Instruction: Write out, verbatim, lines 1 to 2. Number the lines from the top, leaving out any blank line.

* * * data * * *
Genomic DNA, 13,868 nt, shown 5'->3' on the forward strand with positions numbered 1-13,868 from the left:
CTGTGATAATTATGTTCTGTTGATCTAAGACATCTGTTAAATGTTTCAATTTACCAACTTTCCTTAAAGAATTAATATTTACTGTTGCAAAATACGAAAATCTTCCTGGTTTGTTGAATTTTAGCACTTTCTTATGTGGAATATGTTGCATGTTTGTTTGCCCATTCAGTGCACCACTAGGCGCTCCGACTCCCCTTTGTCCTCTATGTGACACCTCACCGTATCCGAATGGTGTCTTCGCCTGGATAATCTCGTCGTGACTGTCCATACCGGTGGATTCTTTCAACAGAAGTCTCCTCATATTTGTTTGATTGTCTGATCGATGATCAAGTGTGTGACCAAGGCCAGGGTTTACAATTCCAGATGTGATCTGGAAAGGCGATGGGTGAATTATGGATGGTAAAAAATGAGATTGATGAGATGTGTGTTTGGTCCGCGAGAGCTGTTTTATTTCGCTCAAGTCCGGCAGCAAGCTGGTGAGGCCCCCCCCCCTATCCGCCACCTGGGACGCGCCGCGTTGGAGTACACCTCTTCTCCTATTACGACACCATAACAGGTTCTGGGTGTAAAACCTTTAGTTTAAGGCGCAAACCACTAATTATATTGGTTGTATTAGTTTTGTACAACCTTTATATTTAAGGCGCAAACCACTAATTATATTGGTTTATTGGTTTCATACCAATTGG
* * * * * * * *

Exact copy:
Genomic DNA, 13,868 nt, shown 5'->3' on the forward strand with positions numbered 1-13,868 from the left:
CTGTGATAATTATGTTCTGTTGATCTAAGACATCTGTTAAATGTTTCAATTTACCAACTTTCCTTAAAGAATTAATATTTACTGTTGCAAAATACGAAAATCTTCCTGGTTTGTTGAATTTTAGCACTTTCTTATGTGGAATATGTTGCATGTTTGTTTGCCCATTCAGTGCACCACTAGGCGCTCCGACTCCCCTTTGTCCTCTATGTGACACCTCACCGTATCCGAATGGTGTCTTCGCCTGGATAATCTCGTCGTGACTGTCCATACCGGTGGATTCTTTCAACAGAAGTCTCCTCATATTTGTTTGATTGTCTGATCGATGATCAAGTGTGTGACCAAGGCCAGGGTTTACAATTCCAGATGTGATCTGGAAAGGCGATGGGTGAATTATGGATGGTAAAAAATGAGATTGATGAGATGTGTGTTTGGTCCGCGAGAGCTGTTTTATTTCGCTCAAGTCCGGCAGCAAGCTGGTGAGGCCCCCCCCCCTATCCGCCACCTGGGACGCGCCGCGTTGGAGTACACCTCTTCTCCTATTACGACACCATAACAGGTTCTGGGTGTAAAACCTTTAGTTTAAGGCGCAAACCACTAATTATATTGGTTGTATTAGTTTTGTACAACCTTTATATTTAAGGCGCAAACCACTAATTATATTGGTTTATTGGTTTCATACCAATTGG